Title:
CONTROL UNIT, METHOD AND COMPUTER-READABLE MEDIUM FOR OPERATING A VENTILATOR
Kind Code:
A1


Abstract:
To set trigger conditions correctly in pneumatic mode, a ventilator is controlled to obtain a measurement value of a bioelectric signal representative of the patient's breathing function, determine, based on the bioelectric signal, at least one point in time at which the patient starts inhalation, obtain a measurement value to be used for triggering an inspiration phase in the ventilator during the at least one point in time, determine a trigger condition for the inspiration phase on the basis of the measurement value, and use the trigger condition for initiating inspiration when ventilating the patient in support mode.



Inventors:
Laksov, Joakim (Danderyd, SE)
Lagerborg, Johan (Ronninge, SE)
Application Number:
12/809691
Publication Date:
01/06/2011
Filing Date:
12/20/2007
Assignee:
MAQUET CRITICAL CARE AB (Solma, SE)
Primary Class:
International Classes:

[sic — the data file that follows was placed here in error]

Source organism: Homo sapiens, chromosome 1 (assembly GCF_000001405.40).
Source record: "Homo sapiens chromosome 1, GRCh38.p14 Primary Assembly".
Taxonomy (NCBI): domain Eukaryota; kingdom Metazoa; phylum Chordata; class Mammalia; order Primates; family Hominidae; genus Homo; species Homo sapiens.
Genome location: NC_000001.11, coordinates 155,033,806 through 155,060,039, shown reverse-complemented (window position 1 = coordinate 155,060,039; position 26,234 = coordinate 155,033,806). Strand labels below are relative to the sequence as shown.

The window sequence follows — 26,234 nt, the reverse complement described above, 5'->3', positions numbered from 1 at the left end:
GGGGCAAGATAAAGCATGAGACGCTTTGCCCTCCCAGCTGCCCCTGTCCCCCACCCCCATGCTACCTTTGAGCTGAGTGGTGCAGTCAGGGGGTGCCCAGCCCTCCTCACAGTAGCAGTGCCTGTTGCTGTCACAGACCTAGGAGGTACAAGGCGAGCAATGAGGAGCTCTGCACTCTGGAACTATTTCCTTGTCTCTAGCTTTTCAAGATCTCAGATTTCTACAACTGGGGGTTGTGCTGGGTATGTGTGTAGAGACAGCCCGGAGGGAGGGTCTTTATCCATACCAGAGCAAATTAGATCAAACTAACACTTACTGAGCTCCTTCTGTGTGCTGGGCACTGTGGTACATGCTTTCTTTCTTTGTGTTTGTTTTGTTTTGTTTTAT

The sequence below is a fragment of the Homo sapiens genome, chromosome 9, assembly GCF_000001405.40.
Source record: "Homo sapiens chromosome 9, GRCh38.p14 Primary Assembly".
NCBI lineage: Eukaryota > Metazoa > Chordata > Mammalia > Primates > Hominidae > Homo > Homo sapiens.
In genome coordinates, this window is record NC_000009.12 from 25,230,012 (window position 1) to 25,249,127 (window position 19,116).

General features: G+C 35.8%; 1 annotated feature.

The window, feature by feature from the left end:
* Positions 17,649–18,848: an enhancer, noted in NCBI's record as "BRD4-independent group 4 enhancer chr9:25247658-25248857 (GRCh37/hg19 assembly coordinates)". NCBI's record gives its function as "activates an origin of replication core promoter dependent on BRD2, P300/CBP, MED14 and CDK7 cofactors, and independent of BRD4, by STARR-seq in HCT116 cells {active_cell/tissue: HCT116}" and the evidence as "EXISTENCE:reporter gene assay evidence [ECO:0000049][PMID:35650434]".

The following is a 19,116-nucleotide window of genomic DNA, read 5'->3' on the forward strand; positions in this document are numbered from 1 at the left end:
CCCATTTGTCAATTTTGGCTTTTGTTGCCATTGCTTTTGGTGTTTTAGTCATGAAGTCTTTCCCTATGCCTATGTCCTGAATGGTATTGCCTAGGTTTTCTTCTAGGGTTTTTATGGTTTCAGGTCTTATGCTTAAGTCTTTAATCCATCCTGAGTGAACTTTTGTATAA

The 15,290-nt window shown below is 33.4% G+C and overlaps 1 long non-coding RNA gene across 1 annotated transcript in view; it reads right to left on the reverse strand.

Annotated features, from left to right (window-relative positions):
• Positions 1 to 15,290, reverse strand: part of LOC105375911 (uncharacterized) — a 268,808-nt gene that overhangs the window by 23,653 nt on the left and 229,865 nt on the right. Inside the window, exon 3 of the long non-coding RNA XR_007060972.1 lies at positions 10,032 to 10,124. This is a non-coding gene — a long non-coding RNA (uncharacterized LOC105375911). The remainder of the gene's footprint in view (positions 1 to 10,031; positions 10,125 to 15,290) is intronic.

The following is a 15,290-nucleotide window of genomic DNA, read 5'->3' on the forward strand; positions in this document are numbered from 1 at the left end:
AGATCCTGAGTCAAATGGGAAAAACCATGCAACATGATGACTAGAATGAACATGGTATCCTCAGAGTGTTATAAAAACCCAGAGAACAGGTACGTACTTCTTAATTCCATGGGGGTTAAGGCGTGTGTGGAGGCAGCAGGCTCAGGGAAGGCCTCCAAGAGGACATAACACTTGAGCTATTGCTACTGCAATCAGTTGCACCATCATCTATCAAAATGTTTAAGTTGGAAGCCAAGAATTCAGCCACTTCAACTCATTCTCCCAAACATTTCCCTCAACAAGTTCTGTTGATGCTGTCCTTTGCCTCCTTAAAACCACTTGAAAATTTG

A61M16/00
View Patent Images:
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Primary Examiner:
YU, JUSTINE ROMANG
Attorney, Agent or Firm:
SCHIFF HARDIN, LLP;PATENT DEPARTMENT (233 S. Wacker Drive-Suite 6600, CHICAGO, IL, 60606-6473, US)
Claims:
We claim as our invention:

1. 1-16. (canceled)

17. A computer-readable medium encoded with programming instructions, said medium being loaded into a computerized control unit of a ventilator that provides breathing support in a support mode to a patient, said programming instructions causing said computerized control unit to: obtain a measurement value of a bioelectric signal representative of the breathing function of the patient; determine, based on the bioelectric signal, at least one point in time at which the patient starts inhalation; obtain a measurement value to be used for triggering an inspiration phase in the ventilator during said at least one point in time; determine a trigger condition for the inspiration phase based on said measurement value; and use said trigger condition to initiate inspiration when ventilating the patient in said support mode.